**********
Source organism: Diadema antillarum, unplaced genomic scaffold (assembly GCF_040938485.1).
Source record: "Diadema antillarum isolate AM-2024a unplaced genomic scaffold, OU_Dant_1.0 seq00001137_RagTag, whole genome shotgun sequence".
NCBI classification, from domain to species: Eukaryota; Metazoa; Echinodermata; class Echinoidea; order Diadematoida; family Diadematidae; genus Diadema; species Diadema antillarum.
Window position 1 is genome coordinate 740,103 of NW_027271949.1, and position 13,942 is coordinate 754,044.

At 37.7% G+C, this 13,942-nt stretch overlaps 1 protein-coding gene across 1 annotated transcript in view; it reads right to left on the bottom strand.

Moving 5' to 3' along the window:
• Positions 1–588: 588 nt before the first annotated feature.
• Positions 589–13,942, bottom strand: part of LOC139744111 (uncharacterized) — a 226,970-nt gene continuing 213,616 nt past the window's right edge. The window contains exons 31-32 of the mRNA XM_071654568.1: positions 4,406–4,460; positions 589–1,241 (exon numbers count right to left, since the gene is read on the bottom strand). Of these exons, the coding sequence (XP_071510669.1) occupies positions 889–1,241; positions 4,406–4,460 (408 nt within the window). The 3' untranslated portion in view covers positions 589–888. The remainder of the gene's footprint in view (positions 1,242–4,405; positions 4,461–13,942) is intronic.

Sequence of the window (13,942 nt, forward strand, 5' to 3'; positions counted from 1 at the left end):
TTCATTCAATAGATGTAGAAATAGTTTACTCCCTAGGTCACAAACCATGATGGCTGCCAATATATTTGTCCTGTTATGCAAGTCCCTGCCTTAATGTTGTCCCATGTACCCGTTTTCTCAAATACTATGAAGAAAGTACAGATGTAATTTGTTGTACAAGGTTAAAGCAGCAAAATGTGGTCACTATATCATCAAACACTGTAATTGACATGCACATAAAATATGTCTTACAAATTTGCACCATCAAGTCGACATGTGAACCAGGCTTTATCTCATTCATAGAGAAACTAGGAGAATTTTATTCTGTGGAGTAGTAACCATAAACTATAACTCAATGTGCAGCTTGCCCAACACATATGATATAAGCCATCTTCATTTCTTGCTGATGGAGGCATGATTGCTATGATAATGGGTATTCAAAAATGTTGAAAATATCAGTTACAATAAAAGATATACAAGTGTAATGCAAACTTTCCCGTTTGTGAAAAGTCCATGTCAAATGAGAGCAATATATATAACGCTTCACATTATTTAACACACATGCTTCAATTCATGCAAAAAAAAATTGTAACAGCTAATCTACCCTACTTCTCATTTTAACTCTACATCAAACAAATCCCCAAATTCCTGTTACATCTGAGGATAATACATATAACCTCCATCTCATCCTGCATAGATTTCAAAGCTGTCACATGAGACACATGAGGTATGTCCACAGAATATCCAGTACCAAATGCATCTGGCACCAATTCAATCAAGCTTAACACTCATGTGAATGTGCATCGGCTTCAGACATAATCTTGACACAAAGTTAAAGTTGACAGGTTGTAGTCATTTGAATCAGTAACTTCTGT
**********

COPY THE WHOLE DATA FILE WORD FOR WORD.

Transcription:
Source organism: Diadema antillarum, unplaced genomic scaffold (assembly GCF_040938485.1).
Source record: "Diadema antillarum isolate AM-2024a unplaced genomic scaffold, OU_Dant_1.0 seq00001137_RagTag, whole genome shotgun sequence".
NCBI classification, from domain to species: Eukaryota; Metazoa; Echinodermata; class Echinoidea; order Diadematoida; family Diadematidae; genus Diadema; species Diadema antillarum.
Window position 1 is genome coordinate 740,103 of NW_027271949.1, and position 13,942 is coordinate 754,044.

At 37.7% G+C, this 13,942-nt stretch overlaps 1 protein-coding gene across 1 annotated transcript in view; it reads right to left on the bottom strand.

Moving 5' to 3' along the window:
• Positions 1–588: 588 nt before the first annotated feature.
• Positions 589–13,942, bottom strand: part of LOC139744111 (uncharacterized) — a 226,970-nt gene continuing 213,616 nt past the window's right edge. The window contains exons 31-32 of the mRNA XM_071654568.1: positions 4,406–4,460; positions 589–1,241 (exon numbers count right to left, since the gene is read on the bottom strand). Of these exons, the coding sequence (XP_071510669.1) occupies positions 889–1,241; positions 4,406–4,460 (408 nt within the window). The 3' untranslated portion in view covers positions 589–888. The remainder of the gene's footprint in view (positions 1,242–4,405; positions 4,461–13,942) is intronic.

Sequence of the window (13,942 nt, forward strand, 5' to 3'; positions counted from 1 at the left end):
TTCATTCAATAGATGTAGAAATAGTTTACTCCCTAGGTCACAAACCATGATGGCTGCCAATATATTTGTCCTGTTATGCAAGTCCCTGCCTTAATGTTGTCCCATGTACCCGTTTTCTCAAATACTATGAAGAAAGTACAGATGTAATTTGTTGTACAAGGTTAAAGCAGCAAAATGTGGTCACTATATCATCAAACACTGTAATTGACATGCACATAAAATATGTCTTACAAATTTGCACCATCAAGTCGACATGTGAACCAGGCTTTATCTCATTCATAGAGAAACTAGGAGAATTTTATTCTGTGGAGTAGTAACCATAAACTATAACTCAATGTGCAGCTTGCCCAACACATATGATATAAGCCATCTTCATTTCTTGCTGATGGAGGCATGATTGCTATGATAATGGGTATTCAAAAATGTTGAAAATATCAGTTACAATAAAAGATATACAAGTGTAATGCAAACTTTCCCGTTTGTGAAAAGTCCATGTCAAATGAGAGCAATATATATAACGCTTCACATTATTTAACACACATGCTTCAATTCATGCAAAAAAAAATTGTAACAGCTAATCTACCCTACTTCTCATTTTAACTCTACATCAAACAAATCCCCAAATTCCTGTTACATCTGAGGATAATACATATAACCTCCATCTCATCCTGCATAGATTTCAAAGCTGTCACATGAGACACATGAGGTATGTCCACAGAATATCCAGTACCAAATGCATCTGGCACCAATTCAATCAAGCTTAACACTCATGTGAATGTGCATCGGCTTCAGACATAATCTTGACACAAAGTTAAAGTTGACAGGTTGTAGTCATTTGAATCAGTAACTTCTGT